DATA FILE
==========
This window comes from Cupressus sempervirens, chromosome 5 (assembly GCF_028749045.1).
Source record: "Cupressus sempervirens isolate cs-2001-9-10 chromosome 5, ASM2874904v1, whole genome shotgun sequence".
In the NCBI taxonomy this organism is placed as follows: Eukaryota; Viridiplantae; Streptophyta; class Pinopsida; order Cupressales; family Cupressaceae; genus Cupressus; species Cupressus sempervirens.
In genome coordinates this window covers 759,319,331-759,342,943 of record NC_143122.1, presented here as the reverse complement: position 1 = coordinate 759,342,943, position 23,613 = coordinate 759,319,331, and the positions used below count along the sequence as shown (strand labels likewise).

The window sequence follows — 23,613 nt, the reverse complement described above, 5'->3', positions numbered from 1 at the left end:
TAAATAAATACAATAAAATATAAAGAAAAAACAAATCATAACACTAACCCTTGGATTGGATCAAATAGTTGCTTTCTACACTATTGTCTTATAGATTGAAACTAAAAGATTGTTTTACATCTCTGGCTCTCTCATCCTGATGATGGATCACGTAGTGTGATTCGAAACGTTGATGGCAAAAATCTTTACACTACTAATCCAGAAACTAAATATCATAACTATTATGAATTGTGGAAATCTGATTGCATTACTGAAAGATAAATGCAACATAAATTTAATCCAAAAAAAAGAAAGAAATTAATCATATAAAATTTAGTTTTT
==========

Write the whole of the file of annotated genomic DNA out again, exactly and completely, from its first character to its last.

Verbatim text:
This window comes from Cupressus sempervirens, chromosome 5 (assembly GCF_028749045.1).
Source record: "Cupressus sempervirens isolate cs-2001-9-10 chromosome 5, ASM2874904v1, whole genome shotgun sequence".
In the NCBI taxonomy this organism is placed as follows: Eukaryota; Viridiplantae; Streptophyta; class Pinopsida; order Cupressales; family Cupressaceae; genus Cupressus; species Cupressus sempervirens.
In genome coordinates this window covers 759,319,331-759,342,943 of record NC_143122.1, presented here as the reverse complement: position 1 = coordinate 759,342,943, position 23,613 = coordinate 759,319,331, and the positions used below count along the sequence as shown (strand labels likewise).

The window sequence follows — 23,613 nt, the reverse complement described above, 5'->3', positions numbered from 1 at the left end:
TAAATAAATACAATAAAATATAAAGAAAAAACAAATCATAACACTAACCCTTGGATTGGATCAAATAGTTGCTTTCTACACTATTGTCTTATAGATTGAAACTAAAAGATTGTTTTACATCTCTGGCTCTCTCATCCTGATGATGGATCACGTAGTGTGATTCGAAACGTTGATGGCAAAAATCTTTACACTACTAATCCAGAAACTAAATATCATAACTATTATGAATTGTGGAAATCTGATTGCATTACTGAAAGATAAATGCAACATAAATTTAATCCAAAAAAAAGAAAGAAATTAATCATATAAAATTTAGTTTTT